Earth's lakes are warming faster than oceans: What can we do?

Lake temperatures have risen several times faster than ocean temperatures. Scientists and government agencies have suggestions for how to tackle the problem.

Patrick Pleul/dpa via AP/File
The sun rises during light morning mist at lake Hohenjesarscher See in Alt Zeschdorf, eastern Germany, Thursday, Oct. 1, 2015.

By now, we know of the effects of climate change on the world's oceans. But it appears to be heating up the world's lakes even faster than both the oceans and the atmosphere, according to a new study.

Researchers used satellite and ground data to measure temperatures in 235 lakes spread over six continents, between 1985 and 2009, for the comprehensive global study funded by National Aeronautics and Space Administration (NASA) and the National Science Foundation.

The results were alarming: Lakes are warming an average of 0.61 degrees Fahrenheit every decade, compared to about 0.13 degrees Fahrenheit per decade for the earth's sea surfaces. Lake warming is even more pronounced at higher latitudes, reaching 1.3 degrees Fahrenheit per decade, according to a study published Wednesday in the journal Geophysical Research Letters.

While it may not sound like much, it's enough to do serious damage, as The Christian Science Monitor pointed out. Warming lakes can cause harmful algal blooms, which inhibit plant and animal life, to grow. They can increase methane emissions, a harmful greenhouse gas. Most immediately, however, warming lakes can threaten a major source of drinking water, energy production, irrigation, and food for populations across the globe.

Why are the earth's lakes heating up so fast? Scientists point to a number of factors.

As global air temperatures rise, so too do the temperatures of earth's lakes. Since 1880, Earth’s average surface temperature has warmed by about 1.4 degrees Fahrenheit, according to the National Oceanic and Atmospheric Administration (NOAA). Most of that warming has occurred in the last three decades and appears to be driven by greenhouse gas emissions, according to NOAA.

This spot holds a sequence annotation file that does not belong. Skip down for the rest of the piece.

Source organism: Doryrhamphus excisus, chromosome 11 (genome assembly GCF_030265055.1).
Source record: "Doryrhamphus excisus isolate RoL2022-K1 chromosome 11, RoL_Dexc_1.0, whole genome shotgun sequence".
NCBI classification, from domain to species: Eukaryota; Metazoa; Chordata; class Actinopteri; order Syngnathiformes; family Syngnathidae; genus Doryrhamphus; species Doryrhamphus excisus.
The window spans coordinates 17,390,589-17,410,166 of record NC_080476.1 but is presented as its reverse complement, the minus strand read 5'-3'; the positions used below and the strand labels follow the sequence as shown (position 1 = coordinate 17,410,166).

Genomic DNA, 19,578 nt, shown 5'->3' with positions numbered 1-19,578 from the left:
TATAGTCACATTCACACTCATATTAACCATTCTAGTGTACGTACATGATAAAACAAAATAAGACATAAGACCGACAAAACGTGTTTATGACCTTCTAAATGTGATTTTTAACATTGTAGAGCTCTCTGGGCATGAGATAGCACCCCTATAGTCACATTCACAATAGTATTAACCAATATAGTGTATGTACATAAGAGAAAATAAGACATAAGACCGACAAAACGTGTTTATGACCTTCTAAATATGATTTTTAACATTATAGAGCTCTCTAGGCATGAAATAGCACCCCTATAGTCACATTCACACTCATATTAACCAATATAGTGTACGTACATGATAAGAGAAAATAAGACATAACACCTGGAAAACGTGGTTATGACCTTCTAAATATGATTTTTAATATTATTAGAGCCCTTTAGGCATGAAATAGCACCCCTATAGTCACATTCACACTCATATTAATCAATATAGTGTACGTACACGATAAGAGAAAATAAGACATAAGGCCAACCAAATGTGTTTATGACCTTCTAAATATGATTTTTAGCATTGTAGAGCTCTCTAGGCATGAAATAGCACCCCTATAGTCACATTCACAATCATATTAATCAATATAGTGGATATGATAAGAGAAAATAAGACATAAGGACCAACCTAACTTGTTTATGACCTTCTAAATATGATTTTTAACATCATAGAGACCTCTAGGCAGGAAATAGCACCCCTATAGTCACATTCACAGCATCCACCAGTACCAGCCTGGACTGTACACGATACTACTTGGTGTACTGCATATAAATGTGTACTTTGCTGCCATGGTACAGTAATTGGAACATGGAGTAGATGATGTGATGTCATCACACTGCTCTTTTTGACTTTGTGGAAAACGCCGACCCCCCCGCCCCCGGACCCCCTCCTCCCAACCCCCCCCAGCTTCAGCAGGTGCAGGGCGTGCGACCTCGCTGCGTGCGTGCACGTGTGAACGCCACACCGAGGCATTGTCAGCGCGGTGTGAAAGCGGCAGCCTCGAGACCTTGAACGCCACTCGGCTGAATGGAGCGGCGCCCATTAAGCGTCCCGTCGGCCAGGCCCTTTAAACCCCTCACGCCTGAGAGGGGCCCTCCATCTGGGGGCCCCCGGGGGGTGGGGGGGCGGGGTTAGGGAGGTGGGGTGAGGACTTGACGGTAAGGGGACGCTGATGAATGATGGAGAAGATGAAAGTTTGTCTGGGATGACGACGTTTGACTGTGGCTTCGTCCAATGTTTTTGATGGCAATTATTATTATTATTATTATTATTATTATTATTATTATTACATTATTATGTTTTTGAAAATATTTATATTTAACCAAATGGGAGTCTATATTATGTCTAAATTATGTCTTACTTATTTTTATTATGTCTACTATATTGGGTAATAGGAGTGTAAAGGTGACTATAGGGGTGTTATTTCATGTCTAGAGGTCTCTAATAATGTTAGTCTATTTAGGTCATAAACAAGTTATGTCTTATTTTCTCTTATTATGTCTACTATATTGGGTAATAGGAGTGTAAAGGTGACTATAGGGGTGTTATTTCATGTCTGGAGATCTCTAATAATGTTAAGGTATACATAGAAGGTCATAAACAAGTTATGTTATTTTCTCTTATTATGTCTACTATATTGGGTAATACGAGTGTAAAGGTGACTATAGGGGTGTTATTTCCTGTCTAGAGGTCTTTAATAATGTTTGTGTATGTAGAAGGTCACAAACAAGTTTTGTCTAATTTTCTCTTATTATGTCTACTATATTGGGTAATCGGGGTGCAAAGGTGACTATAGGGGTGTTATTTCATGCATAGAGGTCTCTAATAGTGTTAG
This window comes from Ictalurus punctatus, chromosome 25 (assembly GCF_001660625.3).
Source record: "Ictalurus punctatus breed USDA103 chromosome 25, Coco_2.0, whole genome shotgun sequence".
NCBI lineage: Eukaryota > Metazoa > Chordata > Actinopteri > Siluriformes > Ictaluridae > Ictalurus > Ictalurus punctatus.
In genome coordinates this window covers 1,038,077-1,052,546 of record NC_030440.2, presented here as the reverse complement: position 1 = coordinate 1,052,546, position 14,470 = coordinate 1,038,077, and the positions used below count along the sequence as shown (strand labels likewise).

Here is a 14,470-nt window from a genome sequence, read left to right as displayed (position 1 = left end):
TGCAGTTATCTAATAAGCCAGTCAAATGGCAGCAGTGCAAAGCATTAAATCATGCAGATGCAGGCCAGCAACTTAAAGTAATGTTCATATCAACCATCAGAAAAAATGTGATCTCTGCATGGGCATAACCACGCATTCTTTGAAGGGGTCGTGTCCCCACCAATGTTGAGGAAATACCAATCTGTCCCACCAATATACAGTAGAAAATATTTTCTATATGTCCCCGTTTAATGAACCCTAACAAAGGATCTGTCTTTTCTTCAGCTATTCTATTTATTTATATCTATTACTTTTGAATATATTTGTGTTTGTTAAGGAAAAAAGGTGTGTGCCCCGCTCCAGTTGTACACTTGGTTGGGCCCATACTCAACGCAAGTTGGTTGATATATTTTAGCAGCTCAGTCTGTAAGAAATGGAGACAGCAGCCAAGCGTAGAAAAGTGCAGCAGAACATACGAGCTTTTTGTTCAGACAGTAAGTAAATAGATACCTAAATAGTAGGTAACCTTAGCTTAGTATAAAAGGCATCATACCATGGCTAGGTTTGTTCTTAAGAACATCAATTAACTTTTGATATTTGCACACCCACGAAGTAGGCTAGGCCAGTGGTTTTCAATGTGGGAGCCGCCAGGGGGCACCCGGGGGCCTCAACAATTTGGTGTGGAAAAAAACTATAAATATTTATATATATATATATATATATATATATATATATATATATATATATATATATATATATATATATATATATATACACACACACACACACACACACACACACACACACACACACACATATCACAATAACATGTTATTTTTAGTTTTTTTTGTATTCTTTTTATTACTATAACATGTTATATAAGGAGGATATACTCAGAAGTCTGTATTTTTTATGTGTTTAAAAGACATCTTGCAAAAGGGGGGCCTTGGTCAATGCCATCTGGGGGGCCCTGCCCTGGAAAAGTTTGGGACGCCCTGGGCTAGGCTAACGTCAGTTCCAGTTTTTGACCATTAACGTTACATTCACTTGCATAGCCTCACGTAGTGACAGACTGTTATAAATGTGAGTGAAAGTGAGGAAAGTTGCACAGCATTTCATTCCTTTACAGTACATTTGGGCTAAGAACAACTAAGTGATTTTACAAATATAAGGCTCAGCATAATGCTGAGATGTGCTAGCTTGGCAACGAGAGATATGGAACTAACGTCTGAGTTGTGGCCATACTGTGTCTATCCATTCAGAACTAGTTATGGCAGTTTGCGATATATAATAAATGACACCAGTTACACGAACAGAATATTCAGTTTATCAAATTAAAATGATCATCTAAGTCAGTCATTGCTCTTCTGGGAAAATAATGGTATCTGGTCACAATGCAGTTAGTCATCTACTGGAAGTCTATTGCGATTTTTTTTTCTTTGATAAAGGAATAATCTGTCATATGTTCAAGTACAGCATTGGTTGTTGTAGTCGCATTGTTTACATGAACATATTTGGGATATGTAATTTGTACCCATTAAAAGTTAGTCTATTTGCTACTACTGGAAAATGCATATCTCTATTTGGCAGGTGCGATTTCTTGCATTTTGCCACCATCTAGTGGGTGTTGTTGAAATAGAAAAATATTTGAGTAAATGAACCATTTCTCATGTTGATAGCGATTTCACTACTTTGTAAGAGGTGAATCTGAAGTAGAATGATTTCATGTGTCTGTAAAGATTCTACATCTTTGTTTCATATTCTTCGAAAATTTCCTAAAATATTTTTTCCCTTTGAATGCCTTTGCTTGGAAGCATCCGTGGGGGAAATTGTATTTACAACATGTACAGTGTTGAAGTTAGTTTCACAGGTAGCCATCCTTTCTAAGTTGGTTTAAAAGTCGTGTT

Less cloud cover is also to blame. Clearer skies allow more solar radiation to penetrate lakes' waters, exposing them to more of the sun's warming rays.

And in northern climates, lakes are losing their ice cover earlier in the spring, leaving them more susceptible to warming. That's because ice is usually a good insulator against atmospheric heating. Without it, bodies of water are more exposed to warm air and the sun's rays, causing them to heat up faster.

While the world's lakes are already heating up and some change is inevitable, there are ways we can slow the warming.

"Our climate is changing because humans are adding large amounts of heat-trapping gases to the atmosphere," the Union of Concerned Scientists (UCS), a non-profit science advocacy organization, said in a recent report on climate change solutions. "The good news is that practical solutions exist today to address this growing problem."

In one area the Union studied, the majority of heat-trapping emissions came from utility and industrial energy use, as well as vehicles and waste.

In order to tackle the problem, the group suggested ways to reduce emissions from industry, business, and homes, as well as landfills and agriculture.

It suggested updating electricity efficiency standards, providing incentives for clean energy use, increasing fuel efficiency standards for cars, addressing methane from livestock, and improving soil management to reduce emissions from agriculture.

For example, nitrous oxide emissions, primarily from the breakdown of nitrogen fertilizers, make up 64 percent of agricultural emissions. Methane is the next largest source at 34 percent. US Environmental Protection Agency programs that reduce methane from livestock and the use of nitrogen fertilizers decrease emissions as well as improving drinking water, lakes, and wetlands, according to the UCS.

Perhaps most importantly, however, scientists can prepare ways to cope with the inevitable changes, such as algal blooms and habitat change, that lake warming will affect, adds the group.

"Because some warming is inevitable," it says, "we must also anticipate and plan for the unavoidable impacts of change through long-term management strategies."

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